Ask C3

Session #12: Bible Translations

Posted by James Reimer on

AC3 Question:
Pastor Jason,  Crosspointe uses the English Standard Version (ESV) translation of the Bible for its teaching and preaching ministries. Why and how did that come about? What guidance can you give when considering various translations? 

AC3 Response:
Well, Crosspointe moved to the ESV from the NIV (New International Version) a number of years ago. We did that for a number of reasons. Our main concern, however, was to use, as closely as possible, a word-for-word translation versus a thought-for-thought version when translating from the original languages into English.

 There are a number of translations that do that. The New American Standard Bible (NASB) is a word-for-word translation but it’s very wooden in how it feels—kinda clunky at times—because it is so concerned about even the word-order.

 The ESV is better, I think, because it is word-for-word but also uses something called “optimal equivalence”. That ensures the thought in the original language is the thought that is translated into English.

 So, we wanted a version that was readable—and the ESV is readable, even if challenging at times. It is more readable than the King James version, for example, at this point because the King James has some old-English words that we don't use any more. It is also more readable than the NASB.

 We also were confident in the ESV translation process. A lot of times you can read at the beginning of your Bible an explanation of how that particular version was translated. What we are holding and reading is not the original languages in which the Bible was written. Because of that, moving from Hebrew, Greek and Aramaic into English, you have some translation questions.

 We wanted a good translation process and felt the ESV had one. It was not just one person, it was a committee of over 50 people bringing the Hebrew, Greek or Aramaic into English. That helps. When you have more people involved it can give you more confidence.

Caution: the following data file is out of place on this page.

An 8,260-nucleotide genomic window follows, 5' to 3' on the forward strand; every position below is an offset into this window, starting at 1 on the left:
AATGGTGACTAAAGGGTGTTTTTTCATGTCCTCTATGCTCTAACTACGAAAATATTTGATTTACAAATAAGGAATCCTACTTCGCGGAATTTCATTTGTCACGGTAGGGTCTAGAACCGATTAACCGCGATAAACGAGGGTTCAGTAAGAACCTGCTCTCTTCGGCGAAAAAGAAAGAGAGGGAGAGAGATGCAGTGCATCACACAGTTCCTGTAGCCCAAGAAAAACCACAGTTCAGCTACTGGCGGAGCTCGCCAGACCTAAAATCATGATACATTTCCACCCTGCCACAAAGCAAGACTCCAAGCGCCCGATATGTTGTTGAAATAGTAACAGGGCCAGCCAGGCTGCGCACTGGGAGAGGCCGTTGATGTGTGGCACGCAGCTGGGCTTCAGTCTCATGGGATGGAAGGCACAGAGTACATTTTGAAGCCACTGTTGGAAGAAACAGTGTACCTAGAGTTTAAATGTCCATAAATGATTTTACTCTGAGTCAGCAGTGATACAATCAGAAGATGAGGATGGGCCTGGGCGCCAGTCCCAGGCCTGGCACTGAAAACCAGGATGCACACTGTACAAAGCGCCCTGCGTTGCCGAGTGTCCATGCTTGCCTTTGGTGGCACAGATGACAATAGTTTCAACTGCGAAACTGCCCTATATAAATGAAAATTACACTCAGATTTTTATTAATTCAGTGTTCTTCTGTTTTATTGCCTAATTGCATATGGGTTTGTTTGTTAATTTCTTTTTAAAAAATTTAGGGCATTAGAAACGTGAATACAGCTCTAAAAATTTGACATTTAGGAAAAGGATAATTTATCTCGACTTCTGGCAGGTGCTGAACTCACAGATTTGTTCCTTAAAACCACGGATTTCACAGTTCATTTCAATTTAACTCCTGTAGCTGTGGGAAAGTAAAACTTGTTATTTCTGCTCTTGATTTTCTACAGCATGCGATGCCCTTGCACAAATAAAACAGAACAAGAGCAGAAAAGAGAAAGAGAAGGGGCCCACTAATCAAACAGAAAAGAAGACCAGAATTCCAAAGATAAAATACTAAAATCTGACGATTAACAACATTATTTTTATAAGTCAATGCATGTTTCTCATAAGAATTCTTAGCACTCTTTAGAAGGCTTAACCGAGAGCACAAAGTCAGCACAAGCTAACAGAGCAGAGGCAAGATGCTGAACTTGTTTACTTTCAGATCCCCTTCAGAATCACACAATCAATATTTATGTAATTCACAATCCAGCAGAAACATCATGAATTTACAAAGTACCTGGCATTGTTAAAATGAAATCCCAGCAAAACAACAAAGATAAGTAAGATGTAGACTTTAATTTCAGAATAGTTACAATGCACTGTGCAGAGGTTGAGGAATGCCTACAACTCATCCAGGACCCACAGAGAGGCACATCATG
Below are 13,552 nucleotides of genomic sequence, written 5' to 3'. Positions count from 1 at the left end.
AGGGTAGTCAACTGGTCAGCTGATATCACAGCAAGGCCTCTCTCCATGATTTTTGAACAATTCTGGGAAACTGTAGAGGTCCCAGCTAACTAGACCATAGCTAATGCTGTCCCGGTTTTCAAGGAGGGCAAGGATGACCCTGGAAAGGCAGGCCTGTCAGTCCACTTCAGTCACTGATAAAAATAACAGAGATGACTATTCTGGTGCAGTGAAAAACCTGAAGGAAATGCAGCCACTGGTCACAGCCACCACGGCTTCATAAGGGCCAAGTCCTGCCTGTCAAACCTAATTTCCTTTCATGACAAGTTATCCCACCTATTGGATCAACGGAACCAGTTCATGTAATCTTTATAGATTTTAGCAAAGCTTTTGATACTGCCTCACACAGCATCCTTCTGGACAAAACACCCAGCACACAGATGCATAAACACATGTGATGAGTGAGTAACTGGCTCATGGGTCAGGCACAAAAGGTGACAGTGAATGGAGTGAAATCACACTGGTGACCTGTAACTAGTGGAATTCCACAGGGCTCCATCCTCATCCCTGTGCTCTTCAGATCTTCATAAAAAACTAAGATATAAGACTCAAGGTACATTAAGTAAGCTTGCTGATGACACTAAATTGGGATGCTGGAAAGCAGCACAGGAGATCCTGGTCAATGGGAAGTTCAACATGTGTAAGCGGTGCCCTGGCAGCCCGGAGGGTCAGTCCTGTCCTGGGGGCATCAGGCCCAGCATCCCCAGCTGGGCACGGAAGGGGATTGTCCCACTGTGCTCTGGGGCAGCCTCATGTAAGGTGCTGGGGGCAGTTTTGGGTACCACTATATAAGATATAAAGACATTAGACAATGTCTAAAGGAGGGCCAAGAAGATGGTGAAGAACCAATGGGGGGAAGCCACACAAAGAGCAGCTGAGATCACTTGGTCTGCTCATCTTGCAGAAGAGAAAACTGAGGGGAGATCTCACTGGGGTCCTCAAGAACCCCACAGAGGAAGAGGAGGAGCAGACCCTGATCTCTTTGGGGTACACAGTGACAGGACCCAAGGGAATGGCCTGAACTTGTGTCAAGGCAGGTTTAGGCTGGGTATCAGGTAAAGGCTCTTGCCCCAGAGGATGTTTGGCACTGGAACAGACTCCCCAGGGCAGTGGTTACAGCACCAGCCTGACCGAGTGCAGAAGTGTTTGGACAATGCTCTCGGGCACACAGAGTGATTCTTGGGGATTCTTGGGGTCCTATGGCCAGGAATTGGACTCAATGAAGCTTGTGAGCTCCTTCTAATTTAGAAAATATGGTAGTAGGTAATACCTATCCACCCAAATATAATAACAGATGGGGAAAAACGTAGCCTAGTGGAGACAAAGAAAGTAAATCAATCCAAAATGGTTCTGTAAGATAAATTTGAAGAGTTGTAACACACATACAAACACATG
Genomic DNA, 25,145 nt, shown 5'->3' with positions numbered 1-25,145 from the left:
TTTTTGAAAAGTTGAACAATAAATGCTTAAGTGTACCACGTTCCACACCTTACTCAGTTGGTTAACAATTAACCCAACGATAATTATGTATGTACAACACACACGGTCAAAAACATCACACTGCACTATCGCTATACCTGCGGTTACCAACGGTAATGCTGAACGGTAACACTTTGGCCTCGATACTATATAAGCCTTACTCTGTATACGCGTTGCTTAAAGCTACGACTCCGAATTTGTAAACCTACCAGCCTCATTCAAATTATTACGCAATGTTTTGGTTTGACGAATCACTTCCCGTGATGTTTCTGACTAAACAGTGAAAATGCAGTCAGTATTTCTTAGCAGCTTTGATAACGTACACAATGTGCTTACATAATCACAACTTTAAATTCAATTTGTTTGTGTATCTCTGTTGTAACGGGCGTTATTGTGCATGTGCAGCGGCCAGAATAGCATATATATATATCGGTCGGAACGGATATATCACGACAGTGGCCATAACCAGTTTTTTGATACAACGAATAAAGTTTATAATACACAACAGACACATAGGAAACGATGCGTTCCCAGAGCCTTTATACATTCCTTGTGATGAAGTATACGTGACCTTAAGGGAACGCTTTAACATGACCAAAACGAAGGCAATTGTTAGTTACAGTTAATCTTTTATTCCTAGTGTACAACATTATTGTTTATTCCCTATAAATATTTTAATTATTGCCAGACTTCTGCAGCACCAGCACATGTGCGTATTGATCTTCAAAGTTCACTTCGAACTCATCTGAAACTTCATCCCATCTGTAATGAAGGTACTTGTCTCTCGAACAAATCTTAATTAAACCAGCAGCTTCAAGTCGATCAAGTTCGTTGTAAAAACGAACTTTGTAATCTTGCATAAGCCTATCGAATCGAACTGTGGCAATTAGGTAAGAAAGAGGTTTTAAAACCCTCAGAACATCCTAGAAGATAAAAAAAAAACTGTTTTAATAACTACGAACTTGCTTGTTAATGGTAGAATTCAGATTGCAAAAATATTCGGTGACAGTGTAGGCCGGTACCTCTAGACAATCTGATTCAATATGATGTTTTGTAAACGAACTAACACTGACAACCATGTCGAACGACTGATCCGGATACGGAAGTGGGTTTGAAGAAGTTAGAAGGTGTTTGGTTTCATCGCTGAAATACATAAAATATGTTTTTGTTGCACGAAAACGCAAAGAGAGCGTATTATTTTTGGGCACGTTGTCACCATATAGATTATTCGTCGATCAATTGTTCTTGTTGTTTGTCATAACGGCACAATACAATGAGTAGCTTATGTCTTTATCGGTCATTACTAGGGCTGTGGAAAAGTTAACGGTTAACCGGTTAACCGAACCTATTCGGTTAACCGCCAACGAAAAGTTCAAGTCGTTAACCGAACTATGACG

Some people will read The Message, which is a paraphrase. That is the work of one person, Eugene Peterson. A good man, a good author, but he put it together on his own. So, he didn't have a lot of people saying “Well, Eugene, that might not be the best word there.”. He just went with what he wanted.

 The ESV uses a variety of people. It also takes it directly from the original languages into English. So, the ESV differs from a modernized King James or modernized NASB, which would be two steps away from the original.

 I think of the book, Don Quixote, which is a great book and written in Spanish. When we read it in English it has been translated from Spanish. But if we were Russian, we would want it translated from Spanish directly into Russian. That would reduce the chance for error or confusion.

 When using a paraphrase, like The Message, I will use that when reading a passage and it confuses me. There might be phrases like “recline at table” or a word like “bier” that I might not know exactly what they mean. So, I’ll go from the ESV to The Message or the New Living Translation and that will give me a better understanding. But I try not to read The Message by itself. I will use the more literal translations to inform what Eugene Peterson was attempting to help us understand.

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